Troy explodes with rage and retorts with responses like, “I’m gonna tell you what your mistake was. See… you swung at the ball and didn’t hit it. That’s strike one. See, you in the batter’s box now. You swung and you missed.
That’s strike one. Don’t’s trike out” (553; I, 4)! Troy’s main memories of his father in childhood are those of anger, like those evident in his attitude toward Cory. He remembers his father to be “just as evil as he could be… He wasn’t good for nobody” (549; I, 4).
Although these memories remind him of how not to be, his relationship with his father is very similar to his relationship with his own son. Troy’s response to his relationship with his son is cold and unfeeling, just like the attitude his father held toward him.
When Cory is searching for some acceptance and asks Troy if he likes him, Troy responds, “Liked you? Who the hell say I got to like you? What law is there to say I got to like you?” (542; I, 1).
Cory’s efforts to be like his father either got unnoticed, or even more discouraging, are reprimanded from the point of view that they are not focused or responsible. Troy’s idea of his role to his family is for him to be a responsible father and husband. His preoccupations with the importance of this role cause him to be concerned only with the fact that he does not view Cory as a responsible person. He overlooks Cory’s efforts to please him and make a career for his son, learned from his past with his own father, is responsible for the tension that builds between him and Cory.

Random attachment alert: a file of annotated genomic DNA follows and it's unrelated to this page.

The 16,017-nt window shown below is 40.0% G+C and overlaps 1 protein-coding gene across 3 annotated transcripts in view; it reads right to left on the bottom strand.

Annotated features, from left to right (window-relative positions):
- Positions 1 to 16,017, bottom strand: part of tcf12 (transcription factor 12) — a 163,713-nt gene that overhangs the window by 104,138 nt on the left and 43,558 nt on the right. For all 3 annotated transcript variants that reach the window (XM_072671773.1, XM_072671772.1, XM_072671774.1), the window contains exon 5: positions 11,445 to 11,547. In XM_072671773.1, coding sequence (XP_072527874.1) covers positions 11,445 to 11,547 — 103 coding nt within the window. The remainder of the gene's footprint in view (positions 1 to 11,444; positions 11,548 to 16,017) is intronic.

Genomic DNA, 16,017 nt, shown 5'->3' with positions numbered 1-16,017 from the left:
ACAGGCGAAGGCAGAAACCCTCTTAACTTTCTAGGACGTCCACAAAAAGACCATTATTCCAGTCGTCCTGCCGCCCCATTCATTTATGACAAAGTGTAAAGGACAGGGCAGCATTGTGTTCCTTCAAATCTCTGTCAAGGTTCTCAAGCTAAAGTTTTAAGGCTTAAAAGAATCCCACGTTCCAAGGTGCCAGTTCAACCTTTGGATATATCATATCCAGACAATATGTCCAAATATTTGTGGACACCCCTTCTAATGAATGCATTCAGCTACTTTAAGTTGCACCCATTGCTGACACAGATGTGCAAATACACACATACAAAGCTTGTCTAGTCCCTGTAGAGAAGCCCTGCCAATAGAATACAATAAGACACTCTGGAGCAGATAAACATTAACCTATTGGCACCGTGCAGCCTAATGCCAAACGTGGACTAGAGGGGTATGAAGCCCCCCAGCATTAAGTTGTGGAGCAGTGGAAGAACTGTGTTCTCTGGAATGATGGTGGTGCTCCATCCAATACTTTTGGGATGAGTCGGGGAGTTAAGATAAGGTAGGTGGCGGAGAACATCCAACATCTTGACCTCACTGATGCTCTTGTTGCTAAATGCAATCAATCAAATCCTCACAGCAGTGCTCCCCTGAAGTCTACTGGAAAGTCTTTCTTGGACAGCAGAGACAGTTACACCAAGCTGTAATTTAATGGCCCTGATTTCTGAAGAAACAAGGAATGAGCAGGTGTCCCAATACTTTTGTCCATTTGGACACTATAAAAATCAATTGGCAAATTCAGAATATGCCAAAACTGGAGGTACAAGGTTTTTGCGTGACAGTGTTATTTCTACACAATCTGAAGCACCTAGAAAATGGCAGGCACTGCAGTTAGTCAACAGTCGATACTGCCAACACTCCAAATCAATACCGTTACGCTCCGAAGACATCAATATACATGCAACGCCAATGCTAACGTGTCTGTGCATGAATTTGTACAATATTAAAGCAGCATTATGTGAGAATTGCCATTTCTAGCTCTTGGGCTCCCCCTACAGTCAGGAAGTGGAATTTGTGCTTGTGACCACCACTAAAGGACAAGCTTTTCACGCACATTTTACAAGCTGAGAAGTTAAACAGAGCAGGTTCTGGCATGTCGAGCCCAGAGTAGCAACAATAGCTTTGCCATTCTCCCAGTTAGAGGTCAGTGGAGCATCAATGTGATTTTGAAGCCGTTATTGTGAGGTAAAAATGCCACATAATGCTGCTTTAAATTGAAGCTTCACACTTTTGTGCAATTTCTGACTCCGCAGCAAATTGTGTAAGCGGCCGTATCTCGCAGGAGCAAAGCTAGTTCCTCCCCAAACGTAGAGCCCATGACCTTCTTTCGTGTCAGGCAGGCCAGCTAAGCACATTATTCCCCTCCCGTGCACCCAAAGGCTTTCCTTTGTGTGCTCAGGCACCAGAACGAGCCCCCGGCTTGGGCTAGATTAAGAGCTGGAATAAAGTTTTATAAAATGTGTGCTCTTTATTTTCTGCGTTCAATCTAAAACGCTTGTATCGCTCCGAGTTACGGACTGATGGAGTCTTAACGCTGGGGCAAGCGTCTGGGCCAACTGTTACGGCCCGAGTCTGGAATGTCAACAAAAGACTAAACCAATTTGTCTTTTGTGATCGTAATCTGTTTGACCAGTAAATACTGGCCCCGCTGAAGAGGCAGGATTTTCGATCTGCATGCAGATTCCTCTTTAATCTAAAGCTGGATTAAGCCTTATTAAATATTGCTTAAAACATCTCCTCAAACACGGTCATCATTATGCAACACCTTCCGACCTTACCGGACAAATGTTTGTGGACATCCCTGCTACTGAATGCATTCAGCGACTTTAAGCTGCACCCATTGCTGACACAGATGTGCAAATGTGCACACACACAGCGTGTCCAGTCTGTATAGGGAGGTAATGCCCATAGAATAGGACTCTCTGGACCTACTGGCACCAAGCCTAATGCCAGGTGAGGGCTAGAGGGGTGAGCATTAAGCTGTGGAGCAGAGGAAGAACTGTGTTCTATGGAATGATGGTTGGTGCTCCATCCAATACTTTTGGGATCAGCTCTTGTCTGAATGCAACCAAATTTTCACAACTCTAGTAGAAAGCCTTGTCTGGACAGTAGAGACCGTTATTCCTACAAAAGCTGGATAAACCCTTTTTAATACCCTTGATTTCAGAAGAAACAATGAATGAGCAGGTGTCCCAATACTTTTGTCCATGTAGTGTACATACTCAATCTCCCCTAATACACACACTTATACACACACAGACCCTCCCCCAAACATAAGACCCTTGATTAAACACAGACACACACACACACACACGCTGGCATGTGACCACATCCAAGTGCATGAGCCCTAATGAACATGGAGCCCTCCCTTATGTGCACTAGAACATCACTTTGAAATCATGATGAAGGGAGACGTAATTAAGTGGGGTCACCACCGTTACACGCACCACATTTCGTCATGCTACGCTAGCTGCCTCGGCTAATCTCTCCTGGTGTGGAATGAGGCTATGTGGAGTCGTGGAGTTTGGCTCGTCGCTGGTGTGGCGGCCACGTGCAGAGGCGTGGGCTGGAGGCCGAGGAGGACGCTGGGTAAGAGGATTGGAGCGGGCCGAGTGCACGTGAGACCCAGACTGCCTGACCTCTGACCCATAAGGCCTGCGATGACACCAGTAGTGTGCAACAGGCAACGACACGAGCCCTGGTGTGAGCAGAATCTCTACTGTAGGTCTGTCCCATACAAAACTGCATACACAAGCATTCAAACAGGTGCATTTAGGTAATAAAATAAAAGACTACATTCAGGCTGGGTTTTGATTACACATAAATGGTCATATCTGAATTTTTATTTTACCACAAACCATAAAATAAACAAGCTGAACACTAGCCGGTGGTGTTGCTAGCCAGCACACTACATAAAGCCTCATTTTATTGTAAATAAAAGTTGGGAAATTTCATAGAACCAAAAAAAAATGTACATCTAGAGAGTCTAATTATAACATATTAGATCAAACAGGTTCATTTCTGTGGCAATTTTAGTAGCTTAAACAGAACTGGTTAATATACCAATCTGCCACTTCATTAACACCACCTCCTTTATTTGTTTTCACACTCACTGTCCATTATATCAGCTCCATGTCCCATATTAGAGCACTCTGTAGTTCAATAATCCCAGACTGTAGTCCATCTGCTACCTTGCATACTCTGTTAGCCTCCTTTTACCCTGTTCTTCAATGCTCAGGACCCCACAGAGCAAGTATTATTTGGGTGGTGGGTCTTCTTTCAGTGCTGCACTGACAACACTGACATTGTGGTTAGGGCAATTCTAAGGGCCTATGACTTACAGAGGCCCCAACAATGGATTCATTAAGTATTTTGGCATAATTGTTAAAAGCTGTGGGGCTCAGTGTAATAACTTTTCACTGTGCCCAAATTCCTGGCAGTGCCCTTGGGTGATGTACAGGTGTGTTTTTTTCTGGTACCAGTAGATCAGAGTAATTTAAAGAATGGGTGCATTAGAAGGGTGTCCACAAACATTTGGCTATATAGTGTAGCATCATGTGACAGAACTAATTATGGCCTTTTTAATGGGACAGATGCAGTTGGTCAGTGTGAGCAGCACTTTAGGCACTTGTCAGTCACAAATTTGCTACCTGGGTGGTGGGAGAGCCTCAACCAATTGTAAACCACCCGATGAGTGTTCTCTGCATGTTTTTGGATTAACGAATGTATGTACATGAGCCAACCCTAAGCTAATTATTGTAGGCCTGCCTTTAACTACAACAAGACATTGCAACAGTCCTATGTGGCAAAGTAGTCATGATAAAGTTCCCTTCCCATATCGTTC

... are father and son that means there is any connection, let alone relationship between them. The title, 'Father to Son,' as opposed to Father and Son is ... at them would see them as a father and his son. The detached nature of their relationship is not seen, as any of ... that Elizabeth Jennings has chosen a Father and his Son in this poem rather than a relationship that she is more likely to ...
This tension will eventually be the cause of the lost relationship that is identical to the lost relationship that is identical to the lost relationship between Troy and his father. Troy’s damaging relationship with his father had a dual effect in his life. It created a conscious awareness of how not to conduct his life and built fences, which inevitably recreated his father in his personality. These fences shaped and formed his relationships with his son. Due to his conscious efforts to not become what he did hold that were his father’s. The narrowness of his thoughts and ideas about life made him an almost impossible person with whom to have a relationship.
These flaws permanently changed the lives of the people around him and built barriers which were too solid to ever be broken. Works Cited Wilson, August. Fences. New Worlds of Literature: Writings from America’s Many Cultures. 2 nd ed. Jerome Beauty and J.
Paul Hunter. New York: Norton, 1994. 522-575.